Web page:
Allen Hicks, national secretary of the Electrical Trades Union of Australia, spoke Thursday afternoon about the common struggles and shared humanity between the ETU and the IBEW, and union brothers and sisters around the globe.

A leader of Australia’s Electrical Trades Union traveled halfway around the world to address IBEW members Thursday, but there was nothing distant in what he shared about the battles workers are waging Down Under.

Allen Hicks, national secretary of the ETU, told his North American audience of fights for jobs and safety during the COVID-19 pandemic, for economic and political justice from an anti-worker federal government that Australians could oust next week, and other hot button issues such as the transition to clean energy.

Describing the ETU as one of Australia’s biggest unions, with more than 65,000 members, he said, “Though it may seem small in comparison to your strong brotherhood, we punch well above our weight.”

International President Lonnie R. Stephenson welcomed Hicks, saying, “ETU’s members represent the best of Australia’s electrical trades, and we couldn’t be prouder to call them our sisters and brothers.”

Both he and Hicks hailed a special exchange program between the Seventh District and the ETU that has sent more than 30 IBEW electricians to Australia and “welcomed just as many of our Australian siblings here to share ideas and best practices, and maybe a drink or two at the end of the workday,” Stephenson said.

Hicks painted a familiar picture of life over the past two-plus years for Australian workers. “We saw employers and governments try to do everything they could to erode the rights of working people, using the pandemic as an excuse to cut wages, deny entitlements and cut jobs,” he said.

But unions fought back and defeated many of the anti-worker attacks.

“In the middle of harsh lockdowns, we showed our government and our industries, how we could still go to work safely and mitigate the risks of catching or spreading COVID,” Hicks said. “We kept our industries safe and kept our members in jobs.”

He thanked IBEW members for their generosity as he touched on the blows dealt to Australians by “major weather disaster after disaster.”

“We were hit with unprecedented bushfires that burned 880 million acres of land, floods, storms and drought that have threatened most corners of the country,” he said. “I know that here in America and in Canada you have also faced severe weather events.”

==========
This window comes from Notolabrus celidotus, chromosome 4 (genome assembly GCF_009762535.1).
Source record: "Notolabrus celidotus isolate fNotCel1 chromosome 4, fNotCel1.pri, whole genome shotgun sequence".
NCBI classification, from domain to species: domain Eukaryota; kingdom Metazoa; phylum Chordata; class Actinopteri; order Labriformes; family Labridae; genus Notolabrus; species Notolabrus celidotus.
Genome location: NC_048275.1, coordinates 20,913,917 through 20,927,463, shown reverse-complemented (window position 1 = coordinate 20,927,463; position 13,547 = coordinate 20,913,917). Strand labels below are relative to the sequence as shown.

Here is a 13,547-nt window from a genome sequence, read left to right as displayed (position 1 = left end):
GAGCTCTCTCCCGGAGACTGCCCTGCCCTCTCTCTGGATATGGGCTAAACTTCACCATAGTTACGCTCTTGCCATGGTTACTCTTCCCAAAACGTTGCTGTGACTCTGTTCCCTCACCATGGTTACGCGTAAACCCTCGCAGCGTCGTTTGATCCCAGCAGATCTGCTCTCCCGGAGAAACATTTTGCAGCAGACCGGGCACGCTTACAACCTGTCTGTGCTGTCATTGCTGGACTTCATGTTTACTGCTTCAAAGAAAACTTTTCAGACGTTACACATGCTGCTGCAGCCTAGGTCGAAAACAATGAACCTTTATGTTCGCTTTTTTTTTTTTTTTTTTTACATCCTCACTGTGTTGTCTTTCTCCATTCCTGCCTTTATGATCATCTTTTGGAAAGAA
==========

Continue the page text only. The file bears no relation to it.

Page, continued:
“When times are tough, you learn who has your back,” he said, pointing to IBEW aid that helped working people recover from the devastating 2019-2020 megafires.

“The donations from the IBEW and individual locals was a massive gesture, and it reinforced in my mind, that solidarity knows no borders, and that our community is also your community,” he said.

Hicks also congratulated IBEW members for “the fantastic outcome in your federal election in 2020,” progress he hopes the ETU and fellow unions can emulate in Australia when voters go to the polls May 21.

“It was a privilege to be present yesterday to witness the historic address to your convention from President Joe Biden,” he said. “It’s been a long time since we’ve seen a political leader be so vocally in support of workers and unions. It was music to my ears to hear [him] describe himself as ‘a union man.’

“Your victory gives me hope that we can elect a new government in Australia that supports workers. It gives me hope that we can defeat our current right-wing government just as you have done.”

Like IBEW members in 2020 – and now gearing up for the 2022 U.S. midterm elections — Hicks said ETU members have “been in workplaces, on the streets, at rallies, knocking on peoples’ doors, in the media, on TV, and online speaking to our communities about what can be achieved for working people if the Labor Party is elected.”

Wherever workers are fighting for justice, Hicks said unity is the solution.

“We must be vigilant in stamping out injustice on our own turf and supporting our brothers and sisters to fight against injustice on theirs,” he said. “This is what international solidarity is all about – recognizing our shared humanity and sending waves of support that ripple around the world.”